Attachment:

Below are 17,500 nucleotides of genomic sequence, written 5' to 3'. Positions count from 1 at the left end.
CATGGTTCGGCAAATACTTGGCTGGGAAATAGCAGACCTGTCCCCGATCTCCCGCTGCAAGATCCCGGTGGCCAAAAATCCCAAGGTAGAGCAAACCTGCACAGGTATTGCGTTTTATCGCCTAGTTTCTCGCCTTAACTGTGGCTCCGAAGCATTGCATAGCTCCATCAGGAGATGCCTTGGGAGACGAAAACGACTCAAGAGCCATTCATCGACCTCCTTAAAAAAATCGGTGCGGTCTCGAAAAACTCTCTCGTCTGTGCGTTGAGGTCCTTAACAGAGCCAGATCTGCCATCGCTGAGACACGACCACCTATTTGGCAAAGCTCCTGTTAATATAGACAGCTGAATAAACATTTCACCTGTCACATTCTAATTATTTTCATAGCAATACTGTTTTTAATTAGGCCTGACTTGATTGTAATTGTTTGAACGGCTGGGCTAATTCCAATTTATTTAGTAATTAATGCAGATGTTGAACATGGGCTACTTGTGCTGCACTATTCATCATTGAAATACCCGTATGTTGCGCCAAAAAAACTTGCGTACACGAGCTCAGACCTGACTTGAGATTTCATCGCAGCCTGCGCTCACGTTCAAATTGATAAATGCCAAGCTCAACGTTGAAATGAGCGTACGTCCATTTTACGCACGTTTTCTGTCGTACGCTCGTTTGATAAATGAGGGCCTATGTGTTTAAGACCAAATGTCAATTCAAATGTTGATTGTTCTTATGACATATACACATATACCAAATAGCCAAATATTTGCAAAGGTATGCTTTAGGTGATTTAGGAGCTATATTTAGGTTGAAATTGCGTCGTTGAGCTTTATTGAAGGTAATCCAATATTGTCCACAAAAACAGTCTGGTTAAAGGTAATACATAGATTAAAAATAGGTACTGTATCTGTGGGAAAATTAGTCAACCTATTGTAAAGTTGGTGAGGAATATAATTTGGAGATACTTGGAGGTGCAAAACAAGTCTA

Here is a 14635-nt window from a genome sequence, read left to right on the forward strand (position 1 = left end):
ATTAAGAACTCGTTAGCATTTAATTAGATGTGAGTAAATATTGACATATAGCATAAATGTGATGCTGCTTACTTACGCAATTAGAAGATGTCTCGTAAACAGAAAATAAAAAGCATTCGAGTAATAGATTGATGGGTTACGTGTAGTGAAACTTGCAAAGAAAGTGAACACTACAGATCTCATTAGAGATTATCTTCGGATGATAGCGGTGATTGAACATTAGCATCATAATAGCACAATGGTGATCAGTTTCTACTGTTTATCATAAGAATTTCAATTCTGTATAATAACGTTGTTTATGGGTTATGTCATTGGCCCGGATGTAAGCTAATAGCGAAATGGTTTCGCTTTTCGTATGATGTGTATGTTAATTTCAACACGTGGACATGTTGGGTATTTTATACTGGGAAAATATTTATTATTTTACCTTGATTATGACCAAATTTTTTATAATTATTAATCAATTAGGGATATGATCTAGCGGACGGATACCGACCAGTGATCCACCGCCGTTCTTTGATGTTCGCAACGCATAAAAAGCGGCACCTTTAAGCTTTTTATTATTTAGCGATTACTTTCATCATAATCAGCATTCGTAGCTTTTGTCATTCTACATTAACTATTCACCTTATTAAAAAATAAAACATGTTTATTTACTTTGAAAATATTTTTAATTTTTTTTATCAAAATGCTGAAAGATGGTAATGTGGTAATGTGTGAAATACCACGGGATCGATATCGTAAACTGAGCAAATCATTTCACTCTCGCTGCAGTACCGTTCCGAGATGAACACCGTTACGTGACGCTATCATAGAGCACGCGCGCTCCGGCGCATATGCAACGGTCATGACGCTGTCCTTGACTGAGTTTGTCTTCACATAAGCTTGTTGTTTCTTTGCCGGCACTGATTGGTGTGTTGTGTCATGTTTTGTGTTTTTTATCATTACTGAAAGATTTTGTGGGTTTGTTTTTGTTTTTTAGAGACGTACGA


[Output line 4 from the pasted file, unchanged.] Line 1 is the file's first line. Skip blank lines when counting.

ATTAAGAACTCGTTAGCATTTAATTAGATGTGAGTAAATATTGACATATAGCATAAATGTGATGCTGCTTACTTACGCAATTAGAAGATGTCTCGTAAACAGAAAATAAAAAGCATTCGAGTAATAGATTGATGGGTTACGTGTAGTGAAACTTGCAAAGAAAGTGAACACTACAGATCTCATTAGAGATTATCTTCGGATGATAGCGGTGATTGAACATTAGCATCATAATAGCACAATGGTGATCAGTTTCTACTGTTTATCATAAGAATTTCAATTCTGTATAATAACGTTGTTTATGGGTTATGTCATTGGCCCGGATGTAAGCTAATAGCGAAATGGTTTCGCTTTTCGTATGATGTGTATGTTAATTTCAACACGTGGACATGTTGGGTATTTTATACTGGGAAAATATTTATTATTTTACCTTGATTATGACCAAATTTTTTATAATTATTAATCAATTAGGGATATGATCTAGCGGACGGATACCGACCAGTGATCCACCGCCGTTCTTTGATGTTCGCAACGCATAAAAAGCGGCACCTTTAAGCTTTTTATTATTTAGCGATTACTTTCATCATAATCAGCATTCGTAGCTTTTGTCATTCTACATTAACTATTCACCTTATTAAAAAATAAAACATGTTTATTTACTTTGAAAATATTTTTAATTTTTTTTATCAAAATGCTGAAAGATGGTAATGTGGTAATGTGTGAAATACCACGGGATCGATATCGTAAACTGAGCAAATCATTTCACTCTCGCTGCAGTACCGTTCCGAGATGAACACCGTTACGTGACGCTATCATAGAGCACGCGCGCTCCGGCGCATATGCAACGGTCATGACGCTGTCCTTGACTGAGTTTGTCTTCACATAAGCTTGTTGTTTCTTTGCCGGCACTGATTGGTGTGTTGTGTCATGTTTTGTGTTTTTTATCATTACTGAAAGATTTTGTGGGTTTGTTTTTGTTTTTTAGAGACGTACGA